Calcifiers cover up changes in ocean pH

Corals and molluscs are able to protect themselves from the affects of acidic oceans, but only to a point, say marine scientists who have measured individual species resilience to pH change.

Australian researcher Dr Ross Jeffree, one of the study’s principal investigators, says as pH levels fall protective structures such as shells that are based on calcium carbonate dissolve.

But their loss is offset by calcification or rebuilding of the lost skeleton or shells.

Jeffree, who until recently headed a marine environment laboratory at the International Atomic Energy Agency in Monaco, explains that they wanted to distinguish the rate of loss and the rate of accrual from the net rate of calcification.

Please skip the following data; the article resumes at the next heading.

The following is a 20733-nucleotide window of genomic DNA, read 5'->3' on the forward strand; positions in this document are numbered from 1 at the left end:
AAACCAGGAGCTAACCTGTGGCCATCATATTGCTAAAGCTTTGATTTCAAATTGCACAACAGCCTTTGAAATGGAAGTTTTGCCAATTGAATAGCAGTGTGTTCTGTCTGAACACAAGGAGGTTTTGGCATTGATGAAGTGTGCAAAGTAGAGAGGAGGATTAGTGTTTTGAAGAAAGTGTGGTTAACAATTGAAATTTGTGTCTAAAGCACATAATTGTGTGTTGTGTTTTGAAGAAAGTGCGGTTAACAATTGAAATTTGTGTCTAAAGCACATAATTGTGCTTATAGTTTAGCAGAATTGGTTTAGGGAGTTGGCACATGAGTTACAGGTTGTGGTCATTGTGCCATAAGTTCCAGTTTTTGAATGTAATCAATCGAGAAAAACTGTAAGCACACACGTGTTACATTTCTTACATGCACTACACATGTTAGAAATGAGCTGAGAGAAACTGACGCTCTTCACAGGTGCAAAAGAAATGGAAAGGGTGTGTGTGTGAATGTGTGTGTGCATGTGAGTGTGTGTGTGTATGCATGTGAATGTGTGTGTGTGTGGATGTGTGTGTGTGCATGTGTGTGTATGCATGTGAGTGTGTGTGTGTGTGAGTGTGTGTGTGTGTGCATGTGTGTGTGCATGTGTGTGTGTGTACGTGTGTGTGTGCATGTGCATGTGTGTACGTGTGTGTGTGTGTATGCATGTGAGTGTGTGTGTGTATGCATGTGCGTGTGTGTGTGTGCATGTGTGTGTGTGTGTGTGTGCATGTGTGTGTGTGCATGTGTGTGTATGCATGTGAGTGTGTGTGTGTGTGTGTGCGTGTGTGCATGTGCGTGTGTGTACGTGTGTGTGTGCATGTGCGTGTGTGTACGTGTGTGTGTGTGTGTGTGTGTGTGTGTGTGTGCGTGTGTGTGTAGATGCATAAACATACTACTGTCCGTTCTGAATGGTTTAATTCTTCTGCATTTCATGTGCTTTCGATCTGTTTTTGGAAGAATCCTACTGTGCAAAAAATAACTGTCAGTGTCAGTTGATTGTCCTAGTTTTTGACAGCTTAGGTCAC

“We wanted to understand in greater detail the ability to possibly enhance calcification rates when exposed to acidified waters and also to see whether the exposed parts of the shell will still dissolve.”

The study, which is published in Nature Climate Change, examined three types of marine calcifiers: mussels, limpets and two species of corals. One of the coral species is completely covered by tissue while the other has regions of its skeleton exposed.

Branwen Morgan, ABC Science, 22 August 2011. Full article.


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